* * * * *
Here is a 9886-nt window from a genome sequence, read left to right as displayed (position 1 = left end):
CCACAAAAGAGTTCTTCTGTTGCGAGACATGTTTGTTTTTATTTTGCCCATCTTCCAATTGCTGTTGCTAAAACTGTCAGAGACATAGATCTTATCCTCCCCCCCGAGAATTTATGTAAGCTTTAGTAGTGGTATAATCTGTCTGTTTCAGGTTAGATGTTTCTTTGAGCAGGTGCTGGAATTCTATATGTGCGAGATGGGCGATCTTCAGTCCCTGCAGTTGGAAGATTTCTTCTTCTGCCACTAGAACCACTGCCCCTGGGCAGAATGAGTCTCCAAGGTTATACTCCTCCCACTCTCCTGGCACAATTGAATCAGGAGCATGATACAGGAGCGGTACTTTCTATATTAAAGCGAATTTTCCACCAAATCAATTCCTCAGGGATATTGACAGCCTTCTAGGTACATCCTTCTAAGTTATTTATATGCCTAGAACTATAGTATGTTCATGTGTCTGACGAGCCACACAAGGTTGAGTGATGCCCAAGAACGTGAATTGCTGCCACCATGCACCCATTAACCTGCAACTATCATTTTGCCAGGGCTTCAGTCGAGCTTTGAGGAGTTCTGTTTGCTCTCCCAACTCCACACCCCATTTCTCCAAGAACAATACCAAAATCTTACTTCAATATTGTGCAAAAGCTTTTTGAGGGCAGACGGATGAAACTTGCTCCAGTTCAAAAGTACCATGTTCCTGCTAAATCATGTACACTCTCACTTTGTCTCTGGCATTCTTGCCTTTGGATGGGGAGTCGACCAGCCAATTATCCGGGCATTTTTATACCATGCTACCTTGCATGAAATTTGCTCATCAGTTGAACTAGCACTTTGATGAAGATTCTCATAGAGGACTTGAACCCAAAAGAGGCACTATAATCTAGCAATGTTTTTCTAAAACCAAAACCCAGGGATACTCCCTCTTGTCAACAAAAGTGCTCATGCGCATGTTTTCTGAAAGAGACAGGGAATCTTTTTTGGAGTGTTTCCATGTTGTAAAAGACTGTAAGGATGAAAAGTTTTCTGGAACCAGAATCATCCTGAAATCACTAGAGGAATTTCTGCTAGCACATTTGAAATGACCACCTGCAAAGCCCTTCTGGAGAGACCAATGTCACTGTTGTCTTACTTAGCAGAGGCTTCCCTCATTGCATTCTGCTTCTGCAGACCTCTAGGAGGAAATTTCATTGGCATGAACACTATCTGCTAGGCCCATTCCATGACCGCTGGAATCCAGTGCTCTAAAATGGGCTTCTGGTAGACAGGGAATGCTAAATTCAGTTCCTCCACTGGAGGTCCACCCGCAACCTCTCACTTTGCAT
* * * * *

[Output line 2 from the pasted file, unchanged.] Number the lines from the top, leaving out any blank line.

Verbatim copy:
CCACAAAAGAGTTCTTCTGTTGCGAGACATGTTTGTTTTTATTTTGCCCATCTTCCAATTGCTGTTGCTAAAACTGTCAGAGACATAGATCTTATCCTCCCCCCCGAGAATTTATGTAAGCTTTAGTAGTGGTATAATCTGTCTGTTTCAGGTTAGATGTTTCTTTGAGCAGGTGCTGGAATTCTATATGTGCGAGATGGGCGATCTTCAGTCCCTGCAGTTGGAAGATTTCTTCTTCTGCCACTAGAACCACTGCCCCTGGGCAGAATGAGTCTCCAAGGTTATACTCCTCCCACTCTCCTGGCACAATTGAATCAGGAGCATGATACAGGAGCGGTACTTTCTATATTAAAGCGAATTTTCCACCAAATCAATTCCTCAGGGATATTGACAGCCTTCTAGGTACATCCTTCTAAGTTATTTATATGCCTAGAACTATAGTATGTTCATGTGTCTGACGAGCCACACAAGGTTGAGTGATGCCCAAGAACGTGAATTGCTGCCACCATGCACCCATTAACCTGCAACTATCATTTTGCCAGGGCTTCAGTCGAGCTTTGAGGAGTTCTGTTTGCTCTCCCAACTCCACACCCCATTTCTCCAAGAACAATACCAAAATCTTACTTCAATATTGTGCAAAAGCTTTTTGAGGGCAGACGGATGAAACTTGCTCCAGTTCAAAAGTACCATGTTCCTGCTAAATCATGTACACTCTCACTTTGTCTCTGGCATTCTTGCCTTTGGATGGGGAGTCGACCAGCCAATTATCCGGGCATTTTTATACCATGCTACCTTGCATGAAATTTGCTCATCAGTTGAACTAGCACTTTGATGAAGATTCTCATAGAGGACTTGAACCCAAAAGAGGCACTATAATCTAGCAATGTTTTTCTAAAACCAAAACCCAGGGATACTCCCTCTTGTCAACAAAAGTGCTCATGCGCATGTTTTCTGAAAGAGACAGGGAATCTTTTTTGGAGTGTTTCCATGTTGTAAAAGACTGTAAGGATGAAAAGTTTTCTGGAACCAGAATCATCCTGAAATCACTAGAGGAATTTCTGCTAGCACATTTGAAATGACCACCTGCAAAGCCCTTCTGGAGAGACCAATGTCACTGTTGTCTTACTTAGCAGAGGCTTCCCTCATTGCATTCTGCTTCTGCAGACCTCTAGGAGGAAATTTCATTGGCATGAACACTATCTGCTAGGCCCATTCCATGACCGCTGGAATCCAGTGCTCTAAAATGGGCTTCTGGTAGACAGGGAATGCTAAATTCAGTTCCTCCACTGGAGGTCCACCCGCAACCTCTCACTTTGCAT